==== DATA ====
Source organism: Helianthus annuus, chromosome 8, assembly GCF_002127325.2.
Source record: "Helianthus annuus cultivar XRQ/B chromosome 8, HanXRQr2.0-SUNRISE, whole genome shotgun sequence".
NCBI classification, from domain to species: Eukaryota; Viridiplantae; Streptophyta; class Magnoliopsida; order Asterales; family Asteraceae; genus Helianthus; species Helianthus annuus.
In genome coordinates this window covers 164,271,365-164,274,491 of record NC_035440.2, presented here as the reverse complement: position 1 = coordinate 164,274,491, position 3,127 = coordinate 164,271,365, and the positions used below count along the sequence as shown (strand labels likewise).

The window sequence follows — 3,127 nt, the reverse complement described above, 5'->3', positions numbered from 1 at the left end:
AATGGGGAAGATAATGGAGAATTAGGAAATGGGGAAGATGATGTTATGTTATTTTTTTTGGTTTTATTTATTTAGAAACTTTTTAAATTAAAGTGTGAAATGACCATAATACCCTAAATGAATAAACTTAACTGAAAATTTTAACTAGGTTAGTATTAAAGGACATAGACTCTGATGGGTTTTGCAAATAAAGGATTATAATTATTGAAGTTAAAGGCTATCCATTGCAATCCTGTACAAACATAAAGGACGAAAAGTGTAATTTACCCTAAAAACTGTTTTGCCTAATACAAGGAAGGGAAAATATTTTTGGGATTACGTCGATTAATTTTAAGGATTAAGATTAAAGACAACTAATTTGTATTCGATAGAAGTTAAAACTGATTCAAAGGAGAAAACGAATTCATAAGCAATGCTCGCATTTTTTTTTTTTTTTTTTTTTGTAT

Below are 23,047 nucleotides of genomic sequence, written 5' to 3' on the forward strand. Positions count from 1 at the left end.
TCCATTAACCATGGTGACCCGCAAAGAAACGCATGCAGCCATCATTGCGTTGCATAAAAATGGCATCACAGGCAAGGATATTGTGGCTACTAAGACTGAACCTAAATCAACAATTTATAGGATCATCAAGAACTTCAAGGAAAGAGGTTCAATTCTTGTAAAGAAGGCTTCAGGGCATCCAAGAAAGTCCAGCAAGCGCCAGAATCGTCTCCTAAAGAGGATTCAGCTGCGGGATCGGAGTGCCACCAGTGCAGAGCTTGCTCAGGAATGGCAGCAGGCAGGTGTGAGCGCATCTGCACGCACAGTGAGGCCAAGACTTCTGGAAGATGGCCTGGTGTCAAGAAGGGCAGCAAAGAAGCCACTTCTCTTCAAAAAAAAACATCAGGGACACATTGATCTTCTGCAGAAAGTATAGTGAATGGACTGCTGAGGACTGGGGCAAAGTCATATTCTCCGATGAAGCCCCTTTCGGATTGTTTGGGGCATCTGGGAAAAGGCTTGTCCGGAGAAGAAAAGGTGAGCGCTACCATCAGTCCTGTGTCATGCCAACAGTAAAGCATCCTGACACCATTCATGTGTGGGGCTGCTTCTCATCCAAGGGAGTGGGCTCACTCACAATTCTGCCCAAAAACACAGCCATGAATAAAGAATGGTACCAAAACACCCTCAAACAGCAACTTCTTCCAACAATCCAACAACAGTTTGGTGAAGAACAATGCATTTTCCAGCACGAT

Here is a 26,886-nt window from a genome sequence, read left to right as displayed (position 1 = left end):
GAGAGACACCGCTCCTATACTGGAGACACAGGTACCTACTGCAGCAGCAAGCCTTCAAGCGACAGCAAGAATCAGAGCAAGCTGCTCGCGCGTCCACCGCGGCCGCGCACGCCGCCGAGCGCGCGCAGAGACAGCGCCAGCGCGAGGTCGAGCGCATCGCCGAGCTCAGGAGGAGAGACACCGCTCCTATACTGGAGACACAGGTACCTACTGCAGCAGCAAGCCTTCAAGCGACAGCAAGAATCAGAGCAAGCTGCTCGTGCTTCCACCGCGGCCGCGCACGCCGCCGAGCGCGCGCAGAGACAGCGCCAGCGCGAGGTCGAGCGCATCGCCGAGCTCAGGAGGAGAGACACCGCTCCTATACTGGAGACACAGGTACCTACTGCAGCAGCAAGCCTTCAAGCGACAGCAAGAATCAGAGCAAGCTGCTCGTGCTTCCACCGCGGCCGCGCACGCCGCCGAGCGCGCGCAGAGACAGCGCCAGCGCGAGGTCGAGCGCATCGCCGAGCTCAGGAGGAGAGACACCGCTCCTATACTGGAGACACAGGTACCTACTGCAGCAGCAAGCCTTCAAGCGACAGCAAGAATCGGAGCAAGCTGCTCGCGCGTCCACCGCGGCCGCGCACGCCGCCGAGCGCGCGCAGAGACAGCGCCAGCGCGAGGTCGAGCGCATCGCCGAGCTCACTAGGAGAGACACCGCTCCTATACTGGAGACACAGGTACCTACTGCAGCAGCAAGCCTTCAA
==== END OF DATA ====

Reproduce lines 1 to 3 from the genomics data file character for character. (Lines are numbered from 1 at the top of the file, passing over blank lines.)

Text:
Source organism: Helianthus annuus, chromosome 8, assembly GCF_002127325.2.
Source record: "Helianthus annuus cultivar XRQ/B chromosome 8, HanXRQr2.0-SUNRISE, whole genome shotgun sequence".
NCBI classification, from domain to species: Eukaryota; Viridiplantae; Streptophyta; class Magnoliopsida; order Asterales; family Asteraceae; genus Helianthus; species Helianthus annuus.